Darwin and Einstein were scientists wherever they went, whatever they did. Their mind were inexorably wired to constantly strive after organizing principles, and to find ways in the most mundane observations to test those principles. This is science as a mindset â science as avocation/vocation. I think David Attenborough shares that mindset, as does Richard Dawkins, though neither is currently pursuing a career in science. Dawkins shifted from employment as a biologist to become Professor for Public Understanding of Science in 1995, and has since retired to run a nonprofit foundation devoted to public advocacy on behalf of skepticism, atheism, science, and rationalism; all valid goals but not inherently scientific actions.
A successful grad student must be someone who pursues science in that latter sense. Some people leave graduate school because they do not pursue science in that sense (they are not scientists in that sense and do not want to become scientists in that sense), and others leave because they don't want to pursue science as a profession (they are not interested in science as a career, though they have the mindset). Senior professors, the ones spending all their time administering a lab and serving on panels and so forth, are scientists in the sense that science is their calling, even though they spend little time doing the hands-on part of the scientific work.
Some people with no scientific training still manage to gain the knowledge necessary to participate actively in the scientific enterprise. The amateur fusion researcher is taking ideas that had been kicked around by professionals in the field, and is slowly testing those ideas in his own time. A fusion scientist of my acquaintance responded to the article linked above about a web developer building and testing a new fusion reactor:
He's probably not achieving anything significant scientifically - but what a great hobby and learning experience for him, and what a great plug for fusion in general! Science, the olde fashioned way.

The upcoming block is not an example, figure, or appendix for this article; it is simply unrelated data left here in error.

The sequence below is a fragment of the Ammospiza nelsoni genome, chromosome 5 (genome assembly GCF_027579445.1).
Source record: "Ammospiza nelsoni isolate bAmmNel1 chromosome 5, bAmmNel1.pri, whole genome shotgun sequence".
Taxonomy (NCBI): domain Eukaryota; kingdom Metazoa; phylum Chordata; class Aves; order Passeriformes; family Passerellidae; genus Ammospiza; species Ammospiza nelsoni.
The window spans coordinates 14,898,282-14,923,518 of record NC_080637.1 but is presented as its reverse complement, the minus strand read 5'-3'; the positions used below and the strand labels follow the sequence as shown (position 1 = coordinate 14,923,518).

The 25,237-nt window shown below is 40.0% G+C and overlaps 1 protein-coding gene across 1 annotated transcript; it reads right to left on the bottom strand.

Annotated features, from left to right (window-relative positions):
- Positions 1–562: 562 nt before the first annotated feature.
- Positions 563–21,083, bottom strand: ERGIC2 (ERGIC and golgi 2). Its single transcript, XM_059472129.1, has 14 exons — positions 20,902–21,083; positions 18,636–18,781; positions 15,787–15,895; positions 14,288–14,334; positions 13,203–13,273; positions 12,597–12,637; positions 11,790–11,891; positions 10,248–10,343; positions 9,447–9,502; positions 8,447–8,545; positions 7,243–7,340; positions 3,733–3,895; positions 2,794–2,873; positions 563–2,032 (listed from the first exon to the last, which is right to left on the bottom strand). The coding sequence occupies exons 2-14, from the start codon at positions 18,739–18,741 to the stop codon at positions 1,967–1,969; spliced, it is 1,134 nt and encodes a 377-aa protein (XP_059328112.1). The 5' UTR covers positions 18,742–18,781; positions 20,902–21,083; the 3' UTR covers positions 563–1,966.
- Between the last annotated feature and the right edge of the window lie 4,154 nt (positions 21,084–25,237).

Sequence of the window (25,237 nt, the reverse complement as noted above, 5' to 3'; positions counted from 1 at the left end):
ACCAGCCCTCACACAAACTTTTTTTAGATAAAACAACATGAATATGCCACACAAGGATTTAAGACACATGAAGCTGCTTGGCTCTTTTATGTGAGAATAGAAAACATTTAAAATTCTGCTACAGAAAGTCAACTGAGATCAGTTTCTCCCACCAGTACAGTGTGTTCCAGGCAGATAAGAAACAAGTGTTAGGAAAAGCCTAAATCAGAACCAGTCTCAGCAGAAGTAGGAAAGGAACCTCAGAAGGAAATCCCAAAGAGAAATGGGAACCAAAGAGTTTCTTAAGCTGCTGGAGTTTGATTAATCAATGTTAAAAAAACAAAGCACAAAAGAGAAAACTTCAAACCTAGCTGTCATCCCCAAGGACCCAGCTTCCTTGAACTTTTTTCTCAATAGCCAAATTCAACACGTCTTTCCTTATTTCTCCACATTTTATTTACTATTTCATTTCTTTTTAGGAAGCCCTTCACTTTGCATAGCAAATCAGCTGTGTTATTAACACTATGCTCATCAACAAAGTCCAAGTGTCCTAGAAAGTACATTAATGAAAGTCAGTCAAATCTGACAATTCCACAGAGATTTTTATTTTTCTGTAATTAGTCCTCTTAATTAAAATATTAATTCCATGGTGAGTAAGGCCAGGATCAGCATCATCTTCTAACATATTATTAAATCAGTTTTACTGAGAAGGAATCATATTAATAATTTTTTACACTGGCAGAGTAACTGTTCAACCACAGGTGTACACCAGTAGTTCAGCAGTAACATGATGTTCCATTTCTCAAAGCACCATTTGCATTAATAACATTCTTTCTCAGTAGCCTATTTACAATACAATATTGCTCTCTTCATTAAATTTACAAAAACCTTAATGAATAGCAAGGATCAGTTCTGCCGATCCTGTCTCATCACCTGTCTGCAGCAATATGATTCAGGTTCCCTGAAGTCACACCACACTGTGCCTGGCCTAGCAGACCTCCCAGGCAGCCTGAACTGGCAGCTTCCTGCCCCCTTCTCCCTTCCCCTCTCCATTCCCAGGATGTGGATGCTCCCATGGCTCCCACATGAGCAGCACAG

He's doing science. Not huge science, perhaps, but breaking new ground. To say he isn't a scientist because he isn't grant-funded or hasn't got a doctorate or is unlikely to publish in major journals seems to trivialize what science is, to make a PhD into a license to perform science rather than certificate of scientific accomplishment. And that impoverishes those with PhDs, those seeking PhDs, and those without PhDs who still want to and do contribute to the scientific effort.
So who is a scientist? I'd say: someone who seeks to expand the collective limits of knowledge about the natural world by developing generalized claims and testing them against empirical evidence. Science is an aspiration as much as an accomplishment, hence "seeks." Expanding our "collective" limits means that it is necessary to communicate results to other relevant experts, and that those experts agree that new findings are interesting and correct. I don't think a new occurrence record for a bird constitutes "science" in and of itself (though discovering a new species does), because new occurrence records to not, on their own, test some generalized principle (some such observations do test a hypothesis, and that's a different story). Some scientists do that with thought experiments and observation, others through meticulous lab work, and others by watching stones sink into the sward of a country estate.